Leonardo DiCaprioShutter Island, Martin Scorsese and Leonardo DiCaprio's fourth movie together (after Gangs of New York, The Aviator and The Departed), is in cinemas everywhere from Friday. Based on a book by Dennis Lehane, it's a film brimming with cinematic references from the '50s and ripe with Scorsese's stylised touches. But is it worth seeing?

Find out what we think after the jump... img hspace="4" border="1" align="right" vspace="4" alt="Leonardo DiCaprio" id="vimage_1" src="http://www.blogcdn.com/blog.moviefone.com/media/2010/03/shutterisland_200x225.jpg" />Shutter Island (15)

Starring: Leonardo DiCaprio, Mark Ruffalo, Ben Kingsley, Michelle Williams
Director: Martin Scorsese
Running time: 138 minutes
Trailer: Watch it here
Leonardo DiCaprio interview: Watch it here

The plot: For Scorsese and DiCaprio's fourth big-screen collaboration, Leo is a 1950s cop investigating an inmate's disappearance at an isolated high-security mental hospital. But as bad weather traps Teddy and his partner (Ruffalo) on Shutter Island, he becomes increasingly convinced that the Ashecliffe facility holds terrible secrets. The biggest secret of all is one that Teddy would never guess.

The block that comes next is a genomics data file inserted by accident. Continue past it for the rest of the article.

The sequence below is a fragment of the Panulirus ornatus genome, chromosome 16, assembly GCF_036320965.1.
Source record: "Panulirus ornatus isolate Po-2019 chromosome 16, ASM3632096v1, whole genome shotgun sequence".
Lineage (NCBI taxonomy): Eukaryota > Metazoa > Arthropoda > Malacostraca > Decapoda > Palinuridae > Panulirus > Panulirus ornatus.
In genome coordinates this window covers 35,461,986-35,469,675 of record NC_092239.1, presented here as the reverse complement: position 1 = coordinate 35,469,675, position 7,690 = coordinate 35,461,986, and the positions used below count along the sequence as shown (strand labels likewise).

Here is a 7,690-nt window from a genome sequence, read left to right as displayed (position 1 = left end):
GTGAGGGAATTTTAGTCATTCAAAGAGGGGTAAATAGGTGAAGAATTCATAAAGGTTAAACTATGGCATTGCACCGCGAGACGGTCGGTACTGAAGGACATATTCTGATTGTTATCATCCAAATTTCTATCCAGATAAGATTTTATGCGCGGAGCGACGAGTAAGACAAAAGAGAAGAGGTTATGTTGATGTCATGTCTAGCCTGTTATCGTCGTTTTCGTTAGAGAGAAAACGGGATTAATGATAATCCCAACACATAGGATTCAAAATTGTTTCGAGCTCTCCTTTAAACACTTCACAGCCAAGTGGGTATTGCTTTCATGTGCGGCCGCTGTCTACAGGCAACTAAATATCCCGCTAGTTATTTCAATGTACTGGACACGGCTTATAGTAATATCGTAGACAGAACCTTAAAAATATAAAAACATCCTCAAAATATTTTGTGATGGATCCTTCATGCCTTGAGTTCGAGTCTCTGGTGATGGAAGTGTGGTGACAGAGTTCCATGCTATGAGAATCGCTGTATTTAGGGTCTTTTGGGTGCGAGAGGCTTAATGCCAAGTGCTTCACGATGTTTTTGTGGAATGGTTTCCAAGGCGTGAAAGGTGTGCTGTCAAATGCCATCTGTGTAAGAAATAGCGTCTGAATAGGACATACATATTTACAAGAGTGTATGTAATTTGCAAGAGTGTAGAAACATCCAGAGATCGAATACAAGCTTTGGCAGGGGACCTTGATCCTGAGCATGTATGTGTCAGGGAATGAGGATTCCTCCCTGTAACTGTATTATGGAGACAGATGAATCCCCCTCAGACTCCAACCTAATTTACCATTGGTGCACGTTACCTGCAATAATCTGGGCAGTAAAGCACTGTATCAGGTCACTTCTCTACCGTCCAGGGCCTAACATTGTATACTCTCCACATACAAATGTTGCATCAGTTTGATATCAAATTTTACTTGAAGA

What's good about it? Unless you've read the Dennis Lehane novel on which it's based, you'll probably be genuinely bamboozled by an effectively mounted mystery that manages to sustain a tone of fevered intensity. As you'd expect from Scorsese, performances are top-notch, especially Ben Kingsley as the facility's deliciously ambiguous chief psychiatrist, by turns creepy and kindly.

What's not so good?
It's clear from the get-go that this film is withholding so much information, there's little point in trying to puzzle it out: best just to sit tight and wait for the secrets to unravel. As Teddy's mental state becomes more fractured, tormented by recollections of World War II concentration camps and increasingly susceptible to hallucinations featuring his dead wife (Williams, in a thankless role), DiCaprio struggles to hold the film's centre. It's not his fault; it's the material.

In a nutshell: What the majority have found captivating and intriguing, a minority have experienced as ever so slightly exasperating, finally losing patience with what is evidently the most unreliable of narrators. Our advice is just to submit to the film's off-kilter pleasures and Scorsese's bravura film-making craft. Fasten your seatbelts, everyone, it's going to get bumpy.

Rating: 6 out of 10.

categories Reviews